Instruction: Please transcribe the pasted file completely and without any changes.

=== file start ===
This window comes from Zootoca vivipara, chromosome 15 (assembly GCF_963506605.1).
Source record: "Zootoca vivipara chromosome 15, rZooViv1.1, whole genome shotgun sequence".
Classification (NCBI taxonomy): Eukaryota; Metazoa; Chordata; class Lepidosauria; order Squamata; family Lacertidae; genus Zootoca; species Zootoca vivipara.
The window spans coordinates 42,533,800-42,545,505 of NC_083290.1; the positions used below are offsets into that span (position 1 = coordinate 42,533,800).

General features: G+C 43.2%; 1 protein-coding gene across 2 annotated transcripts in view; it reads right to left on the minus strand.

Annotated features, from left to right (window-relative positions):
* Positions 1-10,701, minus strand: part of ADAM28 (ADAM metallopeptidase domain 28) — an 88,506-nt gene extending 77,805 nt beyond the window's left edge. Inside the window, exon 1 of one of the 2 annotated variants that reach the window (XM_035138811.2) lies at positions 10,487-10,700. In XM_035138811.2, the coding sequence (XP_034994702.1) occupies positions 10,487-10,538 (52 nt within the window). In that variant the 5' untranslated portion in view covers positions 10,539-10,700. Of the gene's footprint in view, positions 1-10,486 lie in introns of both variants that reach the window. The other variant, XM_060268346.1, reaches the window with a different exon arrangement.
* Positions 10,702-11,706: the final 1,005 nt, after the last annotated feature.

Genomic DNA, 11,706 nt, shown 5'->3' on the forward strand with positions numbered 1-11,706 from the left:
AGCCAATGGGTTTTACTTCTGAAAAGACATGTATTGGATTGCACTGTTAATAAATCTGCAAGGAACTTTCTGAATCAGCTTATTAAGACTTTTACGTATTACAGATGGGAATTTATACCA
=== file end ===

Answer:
This window comes from Zootoca vivipara, chromosome 15 (assembly GCF_963506605.1).
Source record: "Zootoca vivipara chromosome 15, rZooViv1.1, whole genome shotgun sequence".
Classification (NCBI taxonomy): Eukaryota; Metazoa; Chordata; class Lepidosauria; order Squamata; family Lacertidae; genus Zootoca; species Zootoca vivipara.
The window spans coordinates 42,533,800-42,545,505 of NC_083290.1; the positions used below are offsets into that span (position 1 = coordinate 42,533,800).

General features: G+C 43.2%; 1 protein-coding gene across 2 annotated transcripts in view; it reads right to left on the minus strand.

Annotated features, from left to right (window-relative positions):
* Positions 1-10,701, minus strand: part of ADAM28 (ADAM metallopeptidase domain 28) — an 88,506-nt gene extending 77,805 nt beyond the window's left edge. Inside the window, exon 1 of one of the 2 annotated variants that reach the window (XM_035138811.2) lies at positions 10,487-10,700. In XM_035138811.2, the coding sequence (XP_034994702.1) occupies positions 10,487-10,538 (52 nt within the window). In that variant the 5' untranslated portion in view covers positions 10,539-10,700. Of the gene's footprint in view, positions 1-10,486 lie in introns of both variants that reach the window. The other variant, XM_060268346.1, reaches the window with a different exon arrangement.
* Positions 10,702-11,706: the final 1,005 nt, after the last annotated feature.

Genomic DNA, 11,706 nt, shown 5'->3' on the forward strand with positions numbered 1-11,706 from the left:
AGCCAATGGGTTTTACTTCTGAAAAGACATGTATTGGATTGCACTGTTAATAAATCTGCAAGGAACTTTCTGAATCAGCTTATTAAGACTTTTACGTATTACAGATGGGAATTTATACCA